Ben Franklin said, "The only two things that are sure are death and taxes". This may be universally true. But, in Canada, it is fair to say that the statement can be revised somewhat, to say something like "Nothing can be said to be certain except death, high taxes, and licenses". In fact, Canada as a country is license crazy. You have to be licensed to engage in almost every lasting activity as an adult, and on this site we are going to talk about licenses in Canada, where and when they are important, and how to obtain them. Just for interest's sake, let's take a quick look at exactly what licenses are good for.
The cynically minded would probably say that the chief purpose of licenses is the generation of revenue for the government. While there are other valid reasons for requiring a license for some activities, most of the time, the revenue generated by the government through licensing fees is staggeringly huge. We would argue however that a license for example, for operating a motor vehicle is totally necessary.
Take a look, for example, at the marriage license: Here is a document that confers no benefits in the way of training to the recipient, and really, beyond legalities on the marriage's dissolution, serves no purpose. However, every time a couple in Canada makes a legal commitment to one another, they have to pay up to $100 to the Federal Government. And that is all money that goes into General Revenue (there's no special Ministry for Marriage, although it's not a bad idea).
Most licenses have to be renewed on a regular basis, and every time there is a fee involved. No doubt about it, licensing everyday Canadian activities is a great way to get money into government coffers.
While we enjoy the cynical and true approach, in many cases licenses in Canada do serve a valid purpose other than just putting money into government ministries. A lot of licenses are issued only after an applicant has engaged in some form of study, introducing him or her to the ethics, safety, and rules of the activity in which they wish to engage. Driver's licenses, pilot's licenses, and boating licenses are all examples of activities in which proper licensing results in personal protection.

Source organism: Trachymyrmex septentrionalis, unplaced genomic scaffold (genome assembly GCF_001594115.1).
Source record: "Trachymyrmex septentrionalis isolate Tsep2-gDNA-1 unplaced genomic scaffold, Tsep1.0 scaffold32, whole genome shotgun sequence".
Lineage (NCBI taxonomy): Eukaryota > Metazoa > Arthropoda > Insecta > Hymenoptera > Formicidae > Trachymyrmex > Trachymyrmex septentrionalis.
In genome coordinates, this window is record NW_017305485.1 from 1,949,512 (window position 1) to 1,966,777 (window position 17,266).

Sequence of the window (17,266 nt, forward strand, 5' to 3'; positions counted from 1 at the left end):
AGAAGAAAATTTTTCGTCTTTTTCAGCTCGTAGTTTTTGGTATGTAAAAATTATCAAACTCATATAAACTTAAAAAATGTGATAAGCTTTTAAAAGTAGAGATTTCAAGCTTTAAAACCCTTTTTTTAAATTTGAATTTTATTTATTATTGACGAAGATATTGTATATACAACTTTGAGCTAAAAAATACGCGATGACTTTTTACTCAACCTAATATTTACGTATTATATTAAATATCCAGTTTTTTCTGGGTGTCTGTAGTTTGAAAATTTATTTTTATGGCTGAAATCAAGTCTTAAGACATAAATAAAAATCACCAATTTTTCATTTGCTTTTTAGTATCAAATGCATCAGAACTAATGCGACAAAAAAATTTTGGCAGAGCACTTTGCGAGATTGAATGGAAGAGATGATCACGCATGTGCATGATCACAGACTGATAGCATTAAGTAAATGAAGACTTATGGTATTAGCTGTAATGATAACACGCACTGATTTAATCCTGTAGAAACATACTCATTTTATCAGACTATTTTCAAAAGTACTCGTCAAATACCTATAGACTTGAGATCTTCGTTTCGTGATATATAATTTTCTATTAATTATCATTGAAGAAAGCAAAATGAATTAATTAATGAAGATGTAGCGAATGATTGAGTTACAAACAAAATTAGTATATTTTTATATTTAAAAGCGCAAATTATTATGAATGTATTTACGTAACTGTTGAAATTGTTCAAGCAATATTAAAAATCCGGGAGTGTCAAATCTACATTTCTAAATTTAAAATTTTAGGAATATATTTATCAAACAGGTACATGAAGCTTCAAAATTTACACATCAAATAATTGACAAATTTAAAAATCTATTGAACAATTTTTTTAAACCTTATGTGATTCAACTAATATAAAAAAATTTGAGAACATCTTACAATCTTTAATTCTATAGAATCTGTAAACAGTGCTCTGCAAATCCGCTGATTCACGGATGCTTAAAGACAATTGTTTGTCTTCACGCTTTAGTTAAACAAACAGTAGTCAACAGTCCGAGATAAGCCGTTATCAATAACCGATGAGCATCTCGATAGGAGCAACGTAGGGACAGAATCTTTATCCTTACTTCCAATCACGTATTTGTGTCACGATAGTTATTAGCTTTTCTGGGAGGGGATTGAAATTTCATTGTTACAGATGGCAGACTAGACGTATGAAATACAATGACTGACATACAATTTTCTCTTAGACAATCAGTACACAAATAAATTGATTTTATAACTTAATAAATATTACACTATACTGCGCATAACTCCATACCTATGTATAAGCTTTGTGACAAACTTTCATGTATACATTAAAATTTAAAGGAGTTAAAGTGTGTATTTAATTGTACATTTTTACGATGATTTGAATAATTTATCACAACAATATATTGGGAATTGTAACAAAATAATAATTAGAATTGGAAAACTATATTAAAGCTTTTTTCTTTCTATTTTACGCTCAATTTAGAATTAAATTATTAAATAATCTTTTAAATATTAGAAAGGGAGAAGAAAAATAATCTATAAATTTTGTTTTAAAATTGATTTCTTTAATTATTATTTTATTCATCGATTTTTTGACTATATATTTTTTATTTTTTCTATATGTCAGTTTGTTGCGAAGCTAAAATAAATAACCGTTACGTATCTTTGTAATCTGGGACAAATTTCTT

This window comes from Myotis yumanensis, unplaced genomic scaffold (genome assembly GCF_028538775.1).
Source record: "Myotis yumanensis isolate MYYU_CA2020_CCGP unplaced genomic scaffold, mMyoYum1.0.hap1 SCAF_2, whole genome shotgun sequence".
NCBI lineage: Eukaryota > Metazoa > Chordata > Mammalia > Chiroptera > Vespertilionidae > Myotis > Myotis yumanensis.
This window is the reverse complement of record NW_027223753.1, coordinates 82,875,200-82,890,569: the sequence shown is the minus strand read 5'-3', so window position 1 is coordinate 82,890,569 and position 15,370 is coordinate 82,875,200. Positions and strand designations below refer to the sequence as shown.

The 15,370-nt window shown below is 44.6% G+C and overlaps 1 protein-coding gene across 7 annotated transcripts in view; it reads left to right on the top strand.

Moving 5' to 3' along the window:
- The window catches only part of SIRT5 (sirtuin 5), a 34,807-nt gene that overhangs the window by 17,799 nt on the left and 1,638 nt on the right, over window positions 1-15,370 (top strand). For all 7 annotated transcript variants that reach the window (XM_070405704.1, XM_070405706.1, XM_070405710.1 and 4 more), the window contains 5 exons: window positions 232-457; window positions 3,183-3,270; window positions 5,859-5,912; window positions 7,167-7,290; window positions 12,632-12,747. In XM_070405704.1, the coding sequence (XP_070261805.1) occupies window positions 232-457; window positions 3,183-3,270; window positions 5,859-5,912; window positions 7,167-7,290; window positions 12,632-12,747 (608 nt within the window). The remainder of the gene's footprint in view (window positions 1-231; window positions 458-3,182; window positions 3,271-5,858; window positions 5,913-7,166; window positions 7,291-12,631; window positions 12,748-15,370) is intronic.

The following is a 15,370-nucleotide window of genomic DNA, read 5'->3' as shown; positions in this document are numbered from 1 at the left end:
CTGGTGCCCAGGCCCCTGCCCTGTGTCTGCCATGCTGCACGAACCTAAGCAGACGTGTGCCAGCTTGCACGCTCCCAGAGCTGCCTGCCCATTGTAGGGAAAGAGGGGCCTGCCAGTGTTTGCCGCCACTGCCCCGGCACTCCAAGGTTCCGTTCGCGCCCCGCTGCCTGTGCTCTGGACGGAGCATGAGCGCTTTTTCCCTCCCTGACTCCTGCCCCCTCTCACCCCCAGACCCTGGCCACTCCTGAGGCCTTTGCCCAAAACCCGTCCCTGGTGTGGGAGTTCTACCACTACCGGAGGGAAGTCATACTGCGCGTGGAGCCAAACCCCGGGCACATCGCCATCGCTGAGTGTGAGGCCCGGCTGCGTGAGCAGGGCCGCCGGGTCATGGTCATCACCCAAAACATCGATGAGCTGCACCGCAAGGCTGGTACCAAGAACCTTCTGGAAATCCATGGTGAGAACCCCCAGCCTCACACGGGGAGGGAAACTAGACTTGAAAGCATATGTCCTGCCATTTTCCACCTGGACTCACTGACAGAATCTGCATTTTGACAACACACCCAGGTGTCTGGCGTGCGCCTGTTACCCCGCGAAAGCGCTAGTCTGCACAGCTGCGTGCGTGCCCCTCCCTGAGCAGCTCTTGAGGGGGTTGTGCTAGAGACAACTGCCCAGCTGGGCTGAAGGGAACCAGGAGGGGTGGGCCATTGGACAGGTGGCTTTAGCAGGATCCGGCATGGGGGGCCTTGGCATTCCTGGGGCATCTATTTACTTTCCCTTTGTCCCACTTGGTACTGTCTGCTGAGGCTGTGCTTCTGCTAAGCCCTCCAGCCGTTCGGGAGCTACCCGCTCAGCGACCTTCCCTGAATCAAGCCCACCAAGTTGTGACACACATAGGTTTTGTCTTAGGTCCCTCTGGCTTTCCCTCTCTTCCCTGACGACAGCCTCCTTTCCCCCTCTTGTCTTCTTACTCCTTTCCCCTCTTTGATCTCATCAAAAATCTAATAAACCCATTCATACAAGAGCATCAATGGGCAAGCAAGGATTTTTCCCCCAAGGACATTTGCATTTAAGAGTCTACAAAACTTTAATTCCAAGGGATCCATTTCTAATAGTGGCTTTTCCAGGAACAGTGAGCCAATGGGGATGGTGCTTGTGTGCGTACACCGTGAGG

Occupational licensing is another form as a means of protection; although, in this case, it is not so much personal safety that is on the line as it is the welfare of the average citizen. Though the areas do cross over often, as is the case with many types of Trades licenses, we are referring to specific occupations wherein a client or customer may see long-term consequences when they proceed to interact with an unlicensed professional. Examples of occupational licenses designed to protect private citizens from financial or actual damage include trade licensing, real estate licensing, and medical licensing..
Municipal governments will also state that business licenses serve to protect the general welfare as well; zoning by-laws are in place for a purpose and businesses should not interfere with the ability of the citizen to enjoy their property.
Preservation of Natural Assets
Some types of licenses exist to make sure that the natural assets we enjoy as Canadians are around for future generations, decades and even centuries down the line. Licenses required for outdoor recreation, from hunting and fishing to snowmobiling, are good examples of this. Harvesting species, in particular, requires careful documentation and individual responsibility, with the dollars spent to license individuals in these activities put directly back into preserving species and habitats.
So, while there definitely are some redundant licensing requirements, the stated reasons for government to charge individuals to engage in certain activities are more often than not sound as well as reasonable. Nevertheless, it can be quite difficult to figure out just what you need a license for, and then how to go about getting it. On this site, the information for various licenses is just a click away!
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